From the acclaimed author of Birdmen comes a revelatory new history of the birth of the automobile - an illuminating and entertaining true tale of invention, competition, and the visionaries, hustlers, and swindlers who came together to transform the world. With a narrative as propulsive as its subject, Drive! plunges us headlong into a time unlike any in history, when manic innovation and consumerist zeal coalesced to forever change the way people got from one place to another.
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About the Author
Lawrence Goldstone is the author or co-author of more than a dozen books of fiction and nonfiction, most recently Birdmen: The Wright Brothers, Glenn Curtiss, and the Battle to Control the Skies. One of his novels won a New American Writing Award; another was a New York Times notable mystery. His work has been profiled in The New York Times, the Toronto Star, Salon, and Slate, among others. He lives on Long Island with his wife, Nancy.
Read an Excerpt
Power in a Tube
The latter half of the seventeenth century was a remarkable time, when science was called “natural philosophy” and one so engaged roamed freely over the intellectual landscape. Men such as Newton, Leibniz, Robert Hooke, Descartes, and Robert Boyle were all renowned for discoveries or innovations in a variety of disciplines. Christiaan Huygens was another of that century’s masters. An advisor to France’s Louis XIV for fifteen years, Huygens is best known for his work in astronomy, optics, and timekeeping—he discovered Saturn’s moon Titan, and invented what came to be called the grandfather clock. But like most of his contemporaries, he was drawn to the more conceptual problems of the day, working in the mind as much as in practical spheres, theorizing on such diverse topics as the force of gravity and probability in games of chance.
One possibility that fascinated him was the use of controlled explosions as a power source. Since the only substance available to generate such a reaction was gunpowder, that became his default fuel, and cannons, some of which were huge and could propel a projectile weighing more than a quarter ton, provided the shape of the housing. And, since the objective was to generate energy and not to kill one’s neighbor, the canister would need to be closed at both ends. Finally, for maximum efficiency, whatever was employed inside the canister to be driven by the explosion would need to conform to its shape, a tool we now call a piston.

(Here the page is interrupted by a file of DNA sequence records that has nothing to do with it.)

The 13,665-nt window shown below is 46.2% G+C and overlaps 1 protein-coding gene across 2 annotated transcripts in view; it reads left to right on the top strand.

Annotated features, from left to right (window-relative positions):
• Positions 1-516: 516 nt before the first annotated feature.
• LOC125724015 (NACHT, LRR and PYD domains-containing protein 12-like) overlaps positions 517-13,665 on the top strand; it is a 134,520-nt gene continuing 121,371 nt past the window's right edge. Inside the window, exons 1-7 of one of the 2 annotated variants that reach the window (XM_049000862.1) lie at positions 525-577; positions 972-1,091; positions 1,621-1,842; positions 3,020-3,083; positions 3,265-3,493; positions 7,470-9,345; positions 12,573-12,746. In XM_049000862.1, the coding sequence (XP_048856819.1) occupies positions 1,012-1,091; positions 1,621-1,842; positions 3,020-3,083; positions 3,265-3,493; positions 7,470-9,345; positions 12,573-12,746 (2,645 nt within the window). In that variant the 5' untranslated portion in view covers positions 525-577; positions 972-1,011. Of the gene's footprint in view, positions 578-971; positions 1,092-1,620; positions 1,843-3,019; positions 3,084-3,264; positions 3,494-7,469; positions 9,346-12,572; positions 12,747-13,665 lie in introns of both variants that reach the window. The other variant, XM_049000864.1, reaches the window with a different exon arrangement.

Huygens built such a device in 1673, but he made an odd discovery. After ignition, rather than being driven outward by the force of the explosion, his primitive piston was drawn back. Oxygen had yet to be identified as an element, so Huygens was unaware that the explosion had burned off the gas, creating a partial vacuum and therefore an atmospheric imbalance that the piston was sucked in to equalize. Motors that ran on this principle would be known as “atmospheric engines.” Only later would experimenters discover that in order to fully harness the force of the explosion, it would be necessary to compress the fuel in the cylinder before ignition.
While Huygens had produced a theoretical prototype, his construction had obvious flaws, the most significant of which was that there was no means to keep the contraption running, since the cylinder had to be reloaded after each discharge. Gunpowder, a solid, was not at all suited to any device that was meant to run continuously. So primitive was Huygens’s apparatus that no one thought to improve in-cylinder explosive devices for almost two centuries. The encased piston, however, was almost immediately utilized to provide power generated from other sources. In 1690, Denis Papin, a French mathematician who had once been Huygens’s assistant, created a partial vacuum in a cylinder by condensing steam, a spur that eventually inspired one of history’s most significant technological advances.